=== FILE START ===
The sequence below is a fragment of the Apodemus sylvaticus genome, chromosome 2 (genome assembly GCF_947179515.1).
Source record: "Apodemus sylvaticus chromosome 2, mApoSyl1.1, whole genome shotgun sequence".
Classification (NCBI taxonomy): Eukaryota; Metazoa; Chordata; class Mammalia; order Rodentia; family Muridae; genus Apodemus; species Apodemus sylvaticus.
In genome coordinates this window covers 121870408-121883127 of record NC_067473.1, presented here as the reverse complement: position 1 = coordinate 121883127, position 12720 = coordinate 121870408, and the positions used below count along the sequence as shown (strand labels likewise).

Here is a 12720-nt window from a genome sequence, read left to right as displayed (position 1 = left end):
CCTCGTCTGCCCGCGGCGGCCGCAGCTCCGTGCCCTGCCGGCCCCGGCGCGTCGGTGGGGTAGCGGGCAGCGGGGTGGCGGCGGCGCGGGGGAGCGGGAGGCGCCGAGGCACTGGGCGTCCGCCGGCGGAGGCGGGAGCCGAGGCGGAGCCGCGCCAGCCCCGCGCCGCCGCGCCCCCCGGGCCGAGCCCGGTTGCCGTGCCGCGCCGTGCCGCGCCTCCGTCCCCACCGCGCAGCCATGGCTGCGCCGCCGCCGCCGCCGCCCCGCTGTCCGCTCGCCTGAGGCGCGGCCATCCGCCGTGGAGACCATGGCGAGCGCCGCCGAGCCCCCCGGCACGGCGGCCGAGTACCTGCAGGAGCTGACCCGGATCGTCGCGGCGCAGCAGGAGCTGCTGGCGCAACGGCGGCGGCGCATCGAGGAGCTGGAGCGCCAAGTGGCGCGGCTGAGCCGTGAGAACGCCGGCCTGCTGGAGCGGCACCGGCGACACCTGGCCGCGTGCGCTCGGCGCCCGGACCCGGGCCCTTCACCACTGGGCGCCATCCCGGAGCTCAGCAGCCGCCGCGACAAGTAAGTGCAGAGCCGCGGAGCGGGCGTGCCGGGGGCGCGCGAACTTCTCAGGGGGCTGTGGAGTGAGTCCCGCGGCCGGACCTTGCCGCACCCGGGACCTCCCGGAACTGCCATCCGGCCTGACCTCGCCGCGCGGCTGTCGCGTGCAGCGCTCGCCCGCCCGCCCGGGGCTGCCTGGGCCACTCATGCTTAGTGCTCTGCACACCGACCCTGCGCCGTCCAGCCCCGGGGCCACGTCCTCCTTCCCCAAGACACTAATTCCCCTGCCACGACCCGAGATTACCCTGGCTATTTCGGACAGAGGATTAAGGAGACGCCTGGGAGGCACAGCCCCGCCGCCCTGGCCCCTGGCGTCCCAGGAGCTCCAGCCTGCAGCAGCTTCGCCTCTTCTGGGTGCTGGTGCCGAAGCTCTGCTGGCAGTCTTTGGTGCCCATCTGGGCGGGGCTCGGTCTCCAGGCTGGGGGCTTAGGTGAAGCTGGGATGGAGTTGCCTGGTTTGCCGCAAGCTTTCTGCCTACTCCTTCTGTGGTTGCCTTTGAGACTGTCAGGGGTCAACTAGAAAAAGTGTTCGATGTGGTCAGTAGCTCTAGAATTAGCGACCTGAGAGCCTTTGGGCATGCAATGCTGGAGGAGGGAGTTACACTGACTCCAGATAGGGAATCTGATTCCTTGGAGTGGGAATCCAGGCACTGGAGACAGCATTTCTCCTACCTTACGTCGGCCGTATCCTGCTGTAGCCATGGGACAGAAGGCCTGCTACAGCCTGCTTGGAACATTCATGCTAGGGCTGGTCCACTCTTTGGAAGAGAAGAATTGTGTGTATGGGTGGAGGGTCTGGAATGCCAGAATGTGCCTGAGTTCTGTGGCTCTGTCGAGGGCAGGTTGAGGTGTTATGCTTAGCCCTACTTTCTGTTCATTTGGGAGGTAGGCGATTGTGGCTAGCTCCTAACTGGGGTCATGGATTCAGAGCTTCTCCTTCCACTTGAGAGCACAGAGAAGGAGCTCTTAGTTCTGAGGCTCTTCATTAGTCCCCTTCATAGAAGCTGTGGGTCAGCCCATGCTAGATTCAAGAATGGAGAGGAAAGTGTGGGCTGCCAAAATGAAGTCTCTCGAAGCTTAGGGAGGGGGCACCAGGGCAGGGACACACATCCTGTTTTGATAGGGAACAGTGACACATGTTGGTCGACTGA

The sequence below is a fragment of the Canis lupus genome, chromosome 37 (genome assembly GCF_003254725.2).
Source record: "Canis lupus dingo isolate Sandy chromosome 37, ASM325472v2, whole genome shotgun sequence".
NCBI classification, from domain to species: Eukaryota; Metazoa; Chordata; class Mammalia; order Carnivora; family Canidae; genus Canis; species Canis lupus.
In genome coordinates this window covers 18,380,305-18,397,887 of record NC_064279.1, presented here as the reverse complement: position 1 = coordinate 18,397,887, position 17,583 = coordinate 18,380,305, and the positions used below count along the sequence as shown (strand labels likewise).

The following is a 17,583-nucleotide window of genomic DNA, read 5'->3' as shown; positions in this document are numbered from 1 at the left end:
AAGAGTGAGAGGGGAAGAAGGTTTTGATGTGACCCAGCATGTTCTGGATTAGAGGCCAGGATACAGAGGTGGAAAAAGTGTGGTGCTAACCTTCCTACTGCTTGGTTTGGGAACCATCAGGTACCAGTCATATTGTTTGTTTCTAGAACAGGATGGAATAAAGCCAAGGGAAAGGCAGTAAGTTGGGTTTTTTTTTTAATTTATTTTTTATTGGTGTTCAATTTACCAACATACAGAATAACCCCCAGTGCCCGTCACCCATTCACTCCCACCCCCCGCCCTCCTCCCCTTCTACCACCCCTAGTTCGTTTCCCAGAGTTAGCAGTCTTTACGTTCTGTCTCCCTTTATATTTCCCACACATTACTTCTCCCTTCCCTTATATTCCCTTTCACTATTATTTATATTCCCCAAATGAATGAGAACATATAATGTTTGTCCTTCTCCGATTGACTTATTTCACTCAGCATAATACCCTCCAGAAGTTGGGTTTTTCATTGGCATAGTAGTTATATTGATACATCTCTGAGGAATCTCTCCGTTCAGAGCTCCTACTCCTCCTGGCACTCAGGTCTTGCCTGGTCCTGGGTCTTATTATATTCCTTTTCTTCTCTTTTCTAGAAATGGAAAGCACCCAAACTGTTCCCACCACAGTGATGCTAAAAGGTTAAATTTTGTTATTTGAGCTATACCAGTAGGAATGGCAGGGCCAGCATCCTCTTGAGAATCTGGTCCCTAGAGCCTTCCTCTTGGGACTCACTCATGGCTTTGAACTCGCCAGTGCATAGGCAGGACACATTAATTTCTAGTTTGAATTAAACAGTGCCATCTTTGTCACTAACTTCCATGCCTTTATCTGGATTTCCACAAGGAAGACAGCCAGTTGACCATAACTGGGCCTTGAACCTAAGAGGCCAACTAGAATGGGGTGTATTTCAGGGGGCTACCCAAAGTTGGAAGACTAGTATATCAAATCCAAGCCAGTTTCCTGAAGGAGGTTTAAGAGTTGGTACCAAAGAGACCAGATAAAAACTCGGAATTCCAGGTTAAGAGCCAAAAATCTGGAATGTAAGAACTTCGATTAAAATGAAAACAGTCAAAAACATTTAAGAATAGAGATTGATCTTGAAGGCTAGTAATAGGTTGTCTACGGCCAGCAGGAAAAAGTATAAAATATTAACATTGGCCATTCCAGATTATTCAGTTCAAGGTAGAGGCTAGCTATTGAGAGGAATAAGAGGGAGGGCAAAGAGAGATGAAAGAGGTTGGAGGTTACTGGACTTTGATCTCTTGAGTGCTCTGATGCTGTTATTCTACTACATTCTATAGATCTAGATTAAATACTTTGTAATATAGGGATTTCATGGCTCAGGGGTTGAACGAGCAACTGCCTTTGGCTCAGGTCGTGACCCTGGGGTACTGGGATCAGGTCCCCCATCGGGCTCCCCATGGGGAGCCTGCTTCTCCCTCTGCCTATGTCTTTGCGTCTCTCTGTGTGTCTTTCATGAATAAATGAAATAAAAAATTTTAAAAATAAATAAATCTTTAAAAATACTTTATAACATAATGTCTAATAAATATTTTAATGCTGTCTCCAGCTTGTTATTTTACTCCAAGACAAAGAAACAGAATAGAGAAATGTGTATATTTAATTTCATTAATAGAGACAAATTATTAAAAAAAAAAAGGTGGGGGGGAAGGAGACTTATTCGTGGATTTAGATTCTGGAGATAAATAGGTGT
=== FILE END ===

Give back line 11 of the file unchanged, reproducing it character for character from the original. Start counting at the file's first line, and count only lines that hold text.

The following is a 17,583-nucleotide window of genomic DNA, read 5'->3' as shown; positions in this document are numbered from 1 at the left end: